Given the narrow trading range for mortgages and treasuries over the past month, we see any changes as something to talk about, even though most of it in the macro perspective. Not much is occurring in the interest markets at the long end of the curve. Yesterday when the president commented he wasn’t thrilled over the Fed’s plans to continue increasing rates, the media went ballistic, and short-term bond traders took advantage by buying 10-yr note futures.
This morning trade is the focus; President Trump is saying he is ready to slap the $500B of tariffs he has talked about sooner than he had previously suggested. There has been no progress in trade talks with China; a game of Chinese roulette? “We’re down a tremendous amount,” Trump said in an interview about trade imbalances with China on CNBC broadcast on Friday. “I’m ready to go to 500.” $500B is all of the imports from China each year ($505B in 2017). According to government data, the trade deficit with China last year totaled $376B. One of China’s leverages is its willingness to cut off US soybean imports from the US; farmers are feeling the pain as the price of beans tumbles.
From the markets’ perspective trade worries are not as critical as the financial media makes of all of it. Trade is an important issue and the president will not let it go until there is an acceptable resolution globally.
There are no domestic data points today. Stocks are weaker and yesterday’s brief improvement in the rate markets has evaporated.
The remainder of the day will see more trade and currency chatter. Regardless of President Trump’s threats and China’s push to lower its currency as a reaction to the tariffs, US markets are stable, and US interest rates continue to be flat with little change. The rate markets are fully expecting the Fed to raise rates in September and there is increasing belief that another hike is in the offing in December. Currency markets are now seen by investors and governments as a tool to increase exports; a strong currency is a hurdle to exporting; it is a race to see how low the value can go — the lower, the better in the case of China. In the meantime, the bond market and stock market, based on movements, are not concerned…yet.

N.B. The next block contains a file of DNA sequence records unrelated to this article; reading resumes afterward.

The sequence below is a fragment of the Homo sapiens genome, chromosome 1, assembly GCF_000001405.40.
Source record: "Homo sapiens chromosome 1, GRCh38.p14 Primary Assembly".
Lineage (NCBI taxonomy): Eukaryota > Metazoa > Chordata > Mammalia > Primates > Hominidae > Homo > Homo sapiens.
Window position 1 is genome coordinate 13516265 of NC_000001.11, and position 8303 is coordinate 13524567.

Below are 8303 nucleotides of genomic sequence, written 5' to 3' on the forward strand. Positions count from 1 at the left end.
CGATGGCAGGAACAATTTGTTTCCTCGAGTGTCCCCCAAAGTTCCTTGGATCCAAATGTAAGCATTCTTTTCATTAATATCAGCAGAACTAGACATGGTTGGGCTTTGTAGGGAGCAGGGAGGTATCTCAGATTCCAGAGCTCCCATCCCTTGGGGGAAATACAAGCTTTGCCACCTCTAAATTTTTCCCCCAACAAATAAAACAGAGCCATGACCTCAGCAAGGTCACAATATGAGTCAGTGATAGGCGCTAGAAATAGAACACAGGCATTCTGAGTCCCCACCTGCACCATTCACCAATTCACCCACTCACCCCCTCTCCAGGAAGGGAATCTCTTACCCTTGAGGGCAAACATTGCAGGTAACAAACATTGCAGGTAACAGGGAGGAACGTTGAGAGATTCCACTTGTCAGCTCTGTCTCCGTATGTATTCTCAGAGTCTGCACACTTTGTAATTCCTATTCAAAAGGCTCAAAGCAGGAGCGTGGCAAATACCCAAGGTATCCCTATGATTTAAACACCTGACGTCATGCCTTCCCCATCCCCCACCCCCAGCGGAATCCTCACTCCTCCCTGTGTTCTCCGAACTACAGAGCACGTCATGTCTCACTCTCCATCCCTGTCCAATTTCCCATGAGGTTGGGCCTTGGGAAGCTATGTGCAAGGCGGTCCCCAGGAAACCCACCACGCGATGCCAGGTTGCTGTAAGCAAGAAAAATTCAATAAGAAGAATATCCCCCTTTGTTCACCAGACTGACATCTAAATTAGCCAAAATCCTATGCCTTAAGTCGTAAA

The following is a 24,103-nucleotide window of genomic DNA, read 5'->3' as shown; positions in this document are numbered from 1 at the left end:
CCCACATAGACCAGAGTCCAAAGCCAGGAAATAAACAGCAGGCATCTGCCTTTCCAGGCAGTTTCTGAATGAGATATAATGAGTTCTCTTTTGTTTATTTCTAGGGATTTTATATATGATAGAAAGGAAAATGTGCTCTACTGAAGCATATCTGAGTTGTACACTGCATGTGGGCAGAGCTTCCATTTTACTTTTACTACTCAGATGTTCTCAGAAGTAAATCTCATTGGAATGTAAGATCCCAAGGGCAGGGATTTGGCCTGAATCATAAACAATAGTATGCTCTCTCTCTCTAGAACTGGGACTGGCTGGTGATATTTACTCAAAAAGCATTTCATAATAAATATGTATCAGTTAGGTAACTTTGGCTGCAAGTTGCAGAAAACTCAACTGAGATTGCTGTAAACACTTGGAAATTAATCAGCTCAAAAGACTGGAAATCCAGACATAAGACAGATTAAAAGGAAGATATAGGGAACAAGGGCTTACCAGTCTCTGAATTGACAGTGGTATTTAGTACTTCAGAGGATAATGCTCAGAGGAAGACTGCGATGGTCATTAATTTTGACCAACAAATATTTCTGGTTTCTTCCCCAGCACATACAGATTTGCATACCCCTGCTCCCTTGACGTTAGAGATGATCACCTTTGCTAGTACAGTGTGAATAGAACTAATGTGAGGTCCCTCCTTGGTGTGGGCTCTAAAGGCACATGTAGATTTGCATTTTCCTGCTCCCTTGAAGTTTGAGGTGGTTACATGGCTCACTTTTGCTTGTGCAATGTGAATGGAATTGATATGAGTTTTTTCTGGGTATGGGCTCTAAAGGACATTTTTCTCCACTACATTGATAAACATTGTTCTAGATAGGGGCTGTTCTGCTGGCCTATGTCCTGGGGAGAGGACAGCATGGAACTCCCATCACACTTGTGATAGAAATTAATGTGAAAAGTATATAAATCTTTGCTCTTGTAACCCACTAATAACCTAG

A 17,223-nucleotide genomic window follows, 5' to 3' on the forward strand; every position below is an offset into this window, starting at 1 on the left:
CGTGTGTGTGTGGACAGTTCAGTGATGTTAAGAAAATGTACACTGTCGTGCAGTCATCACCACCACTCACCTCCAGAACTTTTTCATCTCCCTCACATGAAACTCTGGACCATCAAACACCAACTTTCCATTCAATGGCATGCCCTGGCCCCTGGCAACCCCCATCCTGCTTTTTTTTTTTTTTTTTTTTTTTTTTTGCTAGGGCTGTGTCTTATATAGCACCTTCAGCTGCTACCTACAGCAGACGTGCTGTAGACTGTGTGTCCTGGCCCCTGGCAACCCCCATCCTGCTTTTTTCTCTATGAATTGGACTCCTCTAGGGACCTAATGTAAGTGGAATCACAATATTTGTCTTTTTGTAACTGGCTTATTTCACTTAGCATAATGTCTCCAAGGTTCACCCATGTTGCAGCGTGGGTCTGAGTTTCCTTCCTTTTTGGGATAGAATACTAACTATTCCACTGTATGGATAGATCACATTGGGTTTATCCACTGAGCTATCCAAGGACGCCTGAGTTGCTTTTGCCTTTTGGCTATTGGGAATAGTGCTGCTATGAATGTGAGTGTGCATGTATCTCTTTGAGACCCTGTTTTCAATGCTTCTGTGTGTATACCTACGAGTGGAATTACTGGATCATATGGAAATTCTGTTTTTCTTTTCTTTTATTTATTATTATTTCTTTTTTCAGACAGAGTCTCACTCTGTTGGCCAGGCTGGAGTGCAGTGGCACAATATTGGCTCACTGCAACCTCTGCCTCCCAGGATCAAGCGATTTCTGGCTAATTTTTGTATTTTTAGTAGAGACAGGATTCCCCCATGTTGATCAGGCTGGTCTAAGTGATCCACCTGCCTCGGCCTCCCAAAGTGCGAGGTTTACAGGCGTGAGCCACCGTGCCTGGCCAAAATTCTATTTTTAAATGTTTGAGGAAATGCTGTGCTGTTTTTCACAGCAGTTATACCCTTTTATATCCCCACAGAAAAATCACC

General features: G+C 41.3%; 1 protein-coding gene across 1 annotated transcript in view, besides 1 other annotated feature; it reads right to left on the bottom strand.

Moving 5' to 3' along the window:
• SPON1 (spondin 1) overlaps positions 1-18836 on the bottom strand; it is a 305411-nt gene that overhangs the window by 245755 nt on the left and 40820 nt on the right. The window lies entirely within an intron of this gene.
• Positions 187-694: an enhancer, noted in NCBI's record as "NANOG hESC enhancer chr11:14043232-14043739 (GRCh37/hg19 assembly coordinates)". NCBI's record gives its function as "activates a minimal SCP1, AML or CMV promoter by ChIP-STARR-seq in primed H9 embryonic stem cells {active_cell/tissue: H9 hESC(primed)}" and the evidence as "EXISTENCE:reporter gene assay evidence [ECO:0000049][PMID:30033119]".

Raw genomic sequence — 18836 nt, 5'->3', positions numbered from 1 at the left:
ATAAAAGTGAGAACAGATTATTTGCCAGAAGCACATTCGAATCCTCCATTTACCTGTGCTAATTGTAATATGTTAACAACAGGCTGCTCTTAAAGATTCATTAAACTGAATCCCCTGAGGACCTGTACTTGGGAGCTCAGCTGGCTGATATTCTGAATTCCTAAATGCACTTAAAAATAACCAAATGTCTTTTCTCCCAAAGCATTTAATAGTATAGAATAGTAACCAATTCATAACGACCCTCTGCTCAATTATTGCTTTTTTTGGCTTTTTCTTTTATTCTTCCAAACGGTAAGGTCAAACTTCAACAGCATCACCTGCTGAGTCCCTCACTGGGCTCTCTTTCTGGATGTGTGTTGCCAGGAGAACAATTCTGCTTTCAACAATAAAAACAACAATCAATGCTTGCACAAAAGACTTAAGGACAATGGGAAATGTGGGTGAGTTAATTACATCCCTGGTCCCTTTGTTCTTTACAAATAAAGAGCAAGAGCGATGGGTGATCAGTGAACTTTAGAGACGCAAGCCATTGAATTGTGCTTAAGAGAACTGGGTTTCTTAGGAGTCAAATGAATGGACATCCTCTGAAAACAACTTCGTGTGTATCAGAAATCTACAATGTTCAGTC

PRICES @ 10:00 AM
10 yr. note: -7/32 (22 bp) 2.86% +2 bp
5 yr. note: -2/32 (6 bp) 2.75% +1 bp
2 Yr. note: unch 2.60% unch
30 yr. bond: -26/32 (81 bp) 3.00% +4 bp
Libor Rates: 1 mo. 2.081%; 3 mo. 2.347%; 6 mo. 2.527%; 1 yr. 2.807% (7/19/18)
30 yr. FNMA 4.0 Aug: @9:30 101.95 -8 bp (+5 bp from 9:30 yesterday)
15 yr. FNMA 4.0: @9:30 102.41 -2 bp (+1 bp from 9:30 yesterday)
30 yr. GNMA 4.0: @9:30 102.52 -9 bp (-1 bp from 9:30 yesterday)
Dollar/Yen: 111.87 -0.59 yen
Dollar/Euro: $1.1708 +$0.0066
Dollar/yuan: 6.7677 -0.0064
Dollar Index: 94.62 -0.54
Gold: $1228.00 +$4.00
Crude Oil: $69.70 +$0.24
DJIA: 25,063.26 -1.24
NASDAQ: 7851.26 +25.96
S&P 500: 2806.02 +1.53
Richard Sardella has been actively managing and providing services in the mortgage industry for over 27 years. Richard serves on the board of directors as President of Colorado Home Mortgages Inc.
All information furnished has been forwarded to you and is provided by thetbwsgroup only for informational purposes. Forecasting shall be considered as events which may be expected but not guaranteed. Neither the forwarding party and/or company nor thetbwsgroup assume any responsibility to any person who relies on information or forecasting contained in this report and disclaims all liability in respect to decisions or actions, or lack thereof based on any or all of the contents of this report.
MLO of record MLO.100007700 / NMLS#233568 / CHM NMLS#127716.